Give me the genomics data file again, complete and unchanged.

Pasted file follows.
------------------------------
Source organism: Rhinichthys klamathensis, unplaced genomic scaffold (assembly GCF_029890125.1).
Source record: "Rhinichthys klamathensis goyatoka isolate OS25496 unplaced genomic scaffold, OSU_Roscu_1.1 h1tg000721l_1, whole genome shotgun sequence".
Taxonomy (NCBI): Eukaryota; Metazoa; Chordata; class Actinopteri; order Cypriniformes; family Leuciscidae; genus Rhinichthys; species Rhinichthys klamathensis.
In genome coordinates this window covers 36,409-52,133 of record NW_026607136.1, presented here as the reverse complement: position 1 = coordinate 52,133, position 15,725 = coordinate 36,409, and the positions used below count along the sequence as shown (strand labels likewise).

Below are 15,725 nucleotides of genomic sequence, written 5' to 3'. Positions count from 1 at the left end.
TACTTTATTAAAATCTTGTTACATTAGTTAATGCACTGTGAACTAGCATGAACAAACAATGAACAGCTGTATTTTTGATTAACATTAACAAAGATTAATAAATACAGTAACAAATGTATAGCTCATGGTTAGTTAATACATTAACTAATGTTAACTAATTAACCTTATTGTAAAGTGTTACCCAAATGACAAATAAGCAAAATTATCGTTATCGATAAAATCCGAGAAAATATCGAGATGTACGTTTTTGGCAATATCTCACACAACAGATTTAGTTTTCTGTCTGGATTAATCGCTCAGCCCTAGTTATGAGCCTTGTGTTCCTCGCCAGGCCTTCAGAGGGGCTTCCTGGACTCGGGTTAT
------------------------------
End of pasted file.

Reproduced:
Source organism: Rhinichthys klamathensis, unplaced genomic scaffold (assembly GCF_029890125.1).
Source record: "Rhinichthys klamathensis goyatoka isolate OS25496 unplaced genomic scaffold, OSU_Roscu_1.1 h1tg000721l_1, whole genome shotgun sequence".
Taxonomy (NCBI): Eukaryota; Metazoa; Chordata; class Actinopteri; order Cypriniformes; family Leuciscidae; genus Rhinichthys; species Rhinichthys klamathensis.
In genome coordinates this window covers 36,409-52,133 of record NW_026607136.1, presented here as the reverse complement: position 1 = coordinate 52,133, position 15,725 = coordinate 36,409, and the positions used below count along the sequence as shown (strand labels likewise).

Below are 15,725 nucleotides of genomic sequence, written 5' to 3'. Positions count from 1 at the left end.
TACTTTATTAAAATCTTGTTACATTAGTTAATGCACTGTGAACTAGCATGAACAAACAATGAACAGCTGTATTTTTGATTAACATTAACAAAGATTAATAAATACAGTAACAAATGTATAGCTCATGGTTAGTTAATACATTAACTAATGTTAACTAATTAACCTTATTGTAAAGTGTTACCCAAATGACAAATAAGCAAAATTATCGTTATCGATAAAATCCGAGAAAATATCGAGATGTACGTTTTTGGCAATATCTCACACAACAGATTTAGTTTTCTGTCTGGATTAATCGCTCAGCCCTAGTTATGAGCCTTGTGTTCCTCGCCAGGCCTTCAGAGGGGCTTCCTGGACTCGGGTTAT